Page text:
North and South

North and South

by

Elizabeth Gaskell

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North and South: Chapter 6 Summary & Analysis

Summary
Analysis
On the last day in Helstone, Margaret is “calm and collected,” knowing that if she indulges her feelings of heartache, no one will be left to act. She walks around the decaying garden, remembering her walk there with Henry Lennox only two weeks ago. Soon she hears a poacher walking in the woods beyond the garden and, though she normally has no fear of poachers and wishes them success, she rushes inside the house. She talks with Mr. Hale about his last day of parish visitations; he grieves the sufferings of those he is leaving behind and wonders if he should go back on his decision. Margaret tells him that it’s bad enough to believe him in error, but it would be worse to know him to be a hypocrite.
As will become characteristic of her, Margaret suppresses her emotions for the sake of those who depend on her. Her world has changed dramatically from two weeks ago, symbolized by the altered state of the garden. The poacher—someone who hunts on other people’s property—alarms Margaret with a sense of intrusion on her predictable world; though even here, she sympathizes with someone who was probably in difficult straits. Mr. Hale wavers anxiously, and Margaret helps him to regain his backbone—a swapping of stereotypical roles.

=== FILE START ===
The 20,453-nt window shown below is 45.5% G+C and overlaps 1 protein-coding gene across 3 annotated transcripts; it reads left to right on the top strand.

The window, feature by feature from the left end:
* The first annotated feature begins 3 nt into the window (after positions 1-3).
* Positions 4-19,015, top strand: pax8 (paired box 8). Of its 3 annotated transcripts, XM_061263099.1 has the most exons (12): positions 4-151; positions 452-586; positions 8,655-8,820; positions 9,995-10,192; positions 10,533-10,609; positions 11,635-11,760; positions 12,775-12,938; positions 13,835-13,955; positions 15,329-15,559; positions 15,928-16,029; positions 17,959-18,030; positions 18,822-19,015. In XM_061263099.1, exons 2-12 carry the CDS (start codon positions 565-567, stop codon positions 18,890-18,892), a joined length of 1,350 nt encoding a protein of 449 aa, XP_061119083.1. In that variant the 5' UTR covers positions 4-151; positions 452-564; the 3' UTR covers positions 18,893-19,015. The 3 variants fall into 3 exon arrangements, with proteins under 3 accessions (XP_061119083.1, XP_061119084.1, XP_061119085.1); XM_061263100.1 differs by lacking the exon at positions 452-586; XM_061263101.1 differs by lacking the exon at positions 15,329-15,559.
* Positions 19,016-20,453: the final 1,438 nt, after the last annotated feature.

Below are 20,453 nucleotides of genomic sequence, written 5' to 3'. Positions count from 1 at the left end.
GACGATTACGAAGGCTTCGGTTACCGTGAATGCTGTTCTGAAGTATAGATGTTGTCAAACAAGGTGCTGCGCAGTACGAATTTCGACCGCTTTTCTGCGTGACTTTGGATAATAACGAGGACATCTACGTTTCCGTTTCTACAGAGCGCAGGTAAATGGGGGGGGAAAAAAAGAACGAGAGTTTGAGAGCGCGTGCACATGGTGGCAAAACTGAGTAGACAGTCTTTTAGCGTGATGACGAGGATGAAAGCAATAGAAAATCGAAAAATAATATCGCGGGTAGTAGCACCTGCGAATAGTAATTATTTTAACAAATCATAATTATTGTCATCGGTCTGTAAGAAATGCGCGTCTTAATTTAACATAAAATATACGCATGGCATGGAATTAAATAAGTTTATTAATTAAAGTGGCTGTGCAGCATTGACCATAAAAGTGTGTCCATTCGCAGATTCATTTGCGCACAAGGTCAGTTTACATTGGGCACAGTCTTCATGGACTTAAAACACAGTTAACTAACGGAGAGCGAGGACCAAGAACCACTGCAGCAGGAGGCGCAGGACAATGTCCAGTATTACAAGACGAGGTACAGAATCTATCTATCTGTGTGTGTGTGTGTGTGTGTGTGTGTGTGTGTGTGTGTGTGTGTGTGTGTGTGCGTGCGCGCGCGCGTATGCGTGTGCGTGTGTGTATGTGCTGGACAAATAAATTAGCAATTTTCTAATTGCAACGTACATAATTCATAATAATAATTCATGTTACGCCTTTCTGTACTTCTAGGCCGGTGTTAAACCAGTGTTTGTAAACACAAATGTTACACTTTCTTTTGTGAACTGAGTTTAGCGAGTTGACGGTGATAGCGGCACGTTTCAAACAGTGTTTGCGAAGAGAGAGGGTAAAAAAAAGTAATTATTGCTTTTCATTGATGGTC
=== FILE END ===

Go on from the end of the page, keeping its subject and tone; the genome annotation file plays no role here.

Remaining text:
Themes
Nostalgia and Identity Theme Icon
Female Agency and Strength Theme Icon
Religious Diversity and Conscience Theme Icon
Personal Character, Environment, and Change Theme Icon
The following day, the Hales bid farewell to Helstone for the last time. When they arrive in London, they pass familiar houses and shops, and even acquaintances; Mrs. Hale even spots Henry Lennox passing by in the street. Margaret thinks of him as “a relic of Helstone.” The family spends a friendless night in a hotel. Margaret feels that many friends would receive them if they came in gladness, but that “London life is too whirling” to deal with the sorrows of friends.
The Hales’ stop in London highlights their disconnected status—they don’t belong to any particular place right now. In Margaret’s mind, London has already become a place that’s insulated from the hard things of life. And even Henry, whose friendship had been a bright spot in Margaret’s London life, now seems unreachable, belonging to a former phase of life.
Themes
Nostalgia and Identity Theme Icon
Personal Character, Environment, and Change Theme Icon